Register

Time limit is exhausted. Please reload CAPTCHA.


A password will be e-mailed to you.

See No Evil

Directed by: Dan Riba

Written by: Martin Pasko

Original Air Date: February 24th 1993

Synopsis [From IMDB: Here]: A small-time crook has stolen an invisibility suit, which he has been using to steal jewels, and now plans to steal his young daughter from his ex-wife.

Ever since the series’s debut, Batman: The Animated Series has always offered something of a tribute to the horror and science fiction movies of years-gone-past. From the classic ‘Wolf-Man’ metamorphosis in On Leather Wings, to the mutant, Little Shop of Horrors inspired plants of Pretty Poison, the series has a history of drawing from cinema’s vast catalogue of horrors. Yet while previous episodes in the series may have only been partially inspired by previous cinematic monsters, See No Evil, essentially functions as an Batman-inspired re-telling of a classic monster story. In this case, H.G Wells’s 1897 classic novel The Invisible Man and its the 1933 film adaption by James Whale.

Ventrix, invisible

Ventrix uses an electrical current to turn his suit invisible

Following in Wells’s original tale of ‘science gone wrong,’ See no Evil takes the plot of The Invisible Man and resets it within a largely suburban setting, only increasing the canvas with the intrusion of Batman into the plot. Starting with a shot of an old drive-in cinema (perhaps referencing the films of yesteryear), the story follows the character of Lloyd Ventrix voiced by Michael Gross, an ex-con who comes into possession of a experimental plastic that turns invisible when an electric current passes through it.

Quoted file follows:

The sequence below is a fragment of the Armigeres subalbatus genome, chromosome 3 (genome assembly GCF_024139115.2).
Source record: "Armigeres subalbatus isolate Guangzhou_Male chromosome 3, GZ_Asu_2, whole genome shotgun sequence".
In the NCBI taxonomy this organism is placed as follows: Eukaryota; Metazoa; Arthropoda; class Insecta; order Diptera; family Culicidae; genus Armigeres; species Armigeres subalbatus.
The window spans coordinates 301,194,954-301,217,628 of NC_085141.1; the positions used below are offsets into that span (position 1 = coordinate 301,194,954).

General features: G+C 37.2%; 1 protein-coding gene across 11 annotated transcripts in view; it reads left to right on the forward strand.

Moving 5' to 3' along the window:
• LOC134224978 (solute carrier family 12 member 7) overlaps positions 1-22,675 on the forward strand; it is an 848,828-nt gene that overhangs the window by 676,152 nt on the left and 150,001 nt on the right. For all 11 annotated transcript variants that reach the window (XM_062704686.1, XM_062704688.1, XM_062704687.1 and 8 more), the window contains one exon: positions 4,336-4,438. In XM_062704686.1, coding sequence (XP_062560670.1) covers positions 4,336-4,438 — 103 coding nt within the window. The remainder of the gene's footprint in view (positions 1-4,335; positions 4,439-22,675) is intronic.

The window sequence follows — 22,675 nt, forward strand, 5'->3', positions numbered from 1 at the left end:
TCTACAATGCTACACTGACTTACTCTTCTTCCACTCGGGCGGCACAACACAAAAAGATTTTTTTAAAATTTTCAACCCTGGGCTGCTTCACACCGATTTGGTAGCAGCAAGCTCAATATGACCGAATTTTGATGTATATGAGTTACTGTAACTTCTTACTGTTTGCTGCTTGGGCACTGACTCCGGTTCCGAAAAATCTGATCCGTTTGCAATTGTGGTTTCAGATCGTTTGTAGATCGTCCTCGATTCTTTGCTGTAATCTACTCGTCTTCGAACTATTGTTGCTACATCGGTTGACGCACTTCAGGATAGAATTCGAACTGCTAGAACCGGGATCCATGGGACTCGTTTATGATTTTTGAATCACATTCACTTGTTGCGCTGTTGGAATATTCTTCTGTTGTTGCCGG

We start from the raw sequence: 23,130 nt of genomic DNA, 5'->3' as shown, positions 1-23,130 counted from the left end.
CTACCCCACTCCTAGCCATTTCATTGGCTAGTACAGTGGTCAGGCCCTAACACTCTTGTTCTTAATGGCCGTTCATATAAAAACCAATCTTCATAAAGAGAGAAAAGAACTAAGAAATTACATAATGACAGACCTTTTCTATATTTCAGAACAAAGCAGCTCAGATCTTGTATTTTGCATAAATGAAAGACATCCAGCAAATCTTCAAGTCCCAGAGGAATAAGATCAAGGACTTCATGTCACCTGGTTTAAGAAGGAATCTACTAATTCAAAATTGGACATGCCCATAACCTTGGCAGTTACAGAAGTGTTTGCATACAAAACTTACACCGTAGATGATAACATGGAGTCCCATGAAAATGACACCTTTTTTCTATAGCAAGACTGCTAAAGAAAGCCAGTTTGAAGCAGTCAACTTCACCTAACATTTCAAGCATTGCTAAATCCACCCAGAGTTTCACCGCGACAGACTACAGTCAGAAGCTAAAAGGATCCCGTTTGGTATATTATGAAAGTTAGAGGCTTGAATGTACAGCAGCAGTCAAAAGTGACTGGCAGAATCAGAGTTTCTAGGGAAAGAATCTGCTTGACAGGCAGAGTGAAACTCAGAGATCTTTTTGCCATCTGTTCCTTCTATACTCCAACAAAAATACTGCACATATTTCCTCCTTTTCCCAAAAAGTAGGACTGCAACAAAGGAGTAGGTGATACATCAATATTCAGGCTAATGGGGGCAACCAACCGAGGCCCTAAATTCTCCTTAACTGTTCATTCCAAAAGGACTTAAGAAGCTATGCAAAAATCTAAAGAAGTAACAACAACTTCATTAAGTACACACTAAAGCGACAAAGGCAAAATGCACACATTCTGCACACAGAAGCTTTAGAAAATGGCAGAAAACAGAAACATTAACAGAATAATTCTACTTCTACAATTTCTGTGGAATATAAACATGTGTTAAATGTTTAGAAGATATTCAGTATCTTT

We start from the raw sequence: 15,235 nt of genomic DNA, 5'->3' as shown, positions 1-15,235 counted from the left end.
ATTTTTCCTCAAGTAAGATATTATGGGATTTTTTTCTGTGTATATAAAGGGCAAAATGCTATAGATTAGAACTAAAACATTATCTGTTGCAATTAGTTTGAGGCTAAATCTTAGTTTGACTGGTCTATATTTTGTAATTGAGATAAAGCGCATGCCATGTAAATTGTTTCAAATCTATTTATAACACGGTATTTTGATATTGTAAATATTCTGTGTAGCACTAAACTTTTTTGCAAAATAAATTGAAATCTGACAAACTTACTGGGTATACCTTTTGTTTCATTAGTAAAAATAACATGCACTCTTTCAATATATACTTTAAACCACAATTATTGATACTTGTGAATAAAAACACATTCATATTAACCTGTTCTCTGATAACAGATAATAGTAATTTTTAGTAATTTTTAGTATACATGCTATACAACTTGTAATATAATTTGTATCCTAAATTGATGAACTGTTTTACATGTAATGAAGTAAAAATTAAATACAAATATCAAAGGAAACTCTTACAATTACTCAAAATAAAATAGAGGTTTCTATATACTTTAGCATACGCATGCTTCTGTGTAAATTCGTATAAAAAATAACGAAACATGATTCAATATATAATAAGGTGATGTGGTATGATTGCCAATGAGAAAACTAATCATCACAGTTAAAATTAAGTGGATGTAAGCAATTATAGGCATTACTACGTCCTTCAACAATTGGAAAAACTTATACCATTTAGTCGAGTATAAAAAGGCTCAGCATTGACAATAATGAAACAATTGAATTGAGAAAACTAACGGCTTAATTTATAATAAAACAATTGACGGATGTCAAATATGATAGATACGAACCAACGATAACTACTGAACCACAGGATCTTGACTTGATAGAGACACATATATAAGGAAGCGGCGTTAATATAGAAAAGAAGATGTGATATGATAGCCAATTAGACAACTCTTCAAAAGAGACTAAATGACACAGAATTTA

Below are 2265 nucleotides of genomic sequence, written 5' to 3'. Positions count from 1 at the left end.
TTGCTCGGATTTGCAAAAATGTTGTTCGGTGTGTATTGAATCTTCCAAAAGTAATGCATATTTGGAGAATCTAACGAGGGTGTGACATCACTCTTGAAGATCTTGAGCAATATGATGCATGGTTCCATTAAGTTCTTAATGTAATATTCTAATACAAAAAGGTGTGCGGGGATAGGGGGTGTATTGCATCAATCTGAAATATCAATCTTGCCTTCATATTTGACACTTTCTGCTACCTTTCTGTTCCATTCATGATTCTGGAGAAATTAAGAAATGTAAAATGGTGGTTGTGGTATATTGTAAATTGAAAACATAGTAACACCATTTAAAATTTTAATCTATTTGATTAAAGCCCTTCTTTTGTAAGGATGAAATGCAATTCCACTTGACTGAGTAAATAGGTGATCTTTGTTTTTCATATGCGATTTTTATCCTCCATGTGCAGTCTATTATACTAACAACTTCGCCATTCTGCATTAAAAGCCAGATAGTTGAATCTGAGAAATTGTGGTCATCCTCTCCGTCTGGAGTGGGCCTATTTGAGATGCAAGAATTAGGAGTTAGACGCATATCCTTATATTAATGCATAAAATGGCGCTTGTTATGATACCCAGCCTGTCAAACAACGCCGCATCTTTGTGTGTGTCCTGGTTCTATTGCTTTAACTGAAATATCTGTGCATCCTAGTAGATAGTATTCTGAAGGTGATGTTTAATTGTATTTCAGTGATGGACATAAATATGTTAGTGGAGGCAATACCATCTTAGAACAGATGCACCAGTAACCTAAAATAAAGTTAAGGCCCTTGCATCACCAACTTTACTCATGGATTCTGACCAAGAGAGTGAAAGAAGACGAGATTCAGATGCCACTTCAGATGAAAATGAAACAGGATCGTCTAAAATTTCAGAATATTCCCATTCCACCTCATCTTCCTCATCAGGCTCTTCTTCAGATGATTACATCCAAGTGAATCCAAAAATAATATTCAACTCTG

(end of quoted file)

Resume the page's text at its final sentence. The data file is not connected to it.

Ventrix uses the plastic to create an invisibility suit, which allows him to not only commit robberies but also get closer to his estranged daughter. What Ventrix doesn’t know is that the plastic is highly toxic and able to cause both physical and mental damage to any who are exposed to for long periods of time. With this final point, the episode largely follows the Claude Rains character in Whale’s movie, in that the very means for creating invisibility are a cause for creating madness in the user.

Ventrix and Kimmy

Ventrix uses his suit to get closer to his daughter Kimmy.

Despite this, at its core, See No Evil is a character focused story, one centered on the desperate and obsessive attempts of father to see his child. Posing as his daughter’s imaginary friend Mojo, Ventrix is a  disturbingly dominating male character whose motivations are made very clear to the audience. Desperate to reconcile with his daughter, Ventrix is an unsettling invisible stalker, one who is willing to commit crimes to gain the money needed to take his daughter away from his wife.

While there is a clear focus on Ventrix’s family as the victims we must sympathise with, there is nevertheless a logical reason as to why Ventrix is committing his crimes, something that paints Ventrix as more than just a 2-dimensional, Invisible Man stand-in. The result is a surprisingly adult storyline, one that not only allows the audience to sympathise with Ventrix’s wife and daughter, but also allows them to understand Ventrix’s motivations.

Batman - see no evil

Batman is forced to use his wits to defeat Ventrix

Not only this, during his many run-ins with Kevin Conroy’s Batman, Ventrix actually gives him a run for his money. In a series of stand-offs, Batman faces off against Ventrix and is surprisingly pushed to the limit in both fights. It is only by using his wits that Batman is able to defeat Ventrix. While several set pieces don’t necessarily make sense and are even a little corny (i.e. Ventrix’s invisible car), each fight is relatively well animated, even if the colouring leaves something to be desired at times.

While See No Evil may not have any of the big-name villains from Batman’s infamous rogues gallery, it certainly stands as a strong episode that adequately homages old science fiction movies, while at the same time telling a story that is both understandable and human. While certain sequences don’t quite work and the colouring is weak in places, the overall episode is something of a success. For an episode that is essentially Batman Vs. The Invisible Man, See No Evil offers more than just the sum of its parts and is a surprisingly adult entry to the series.

Leave a Reply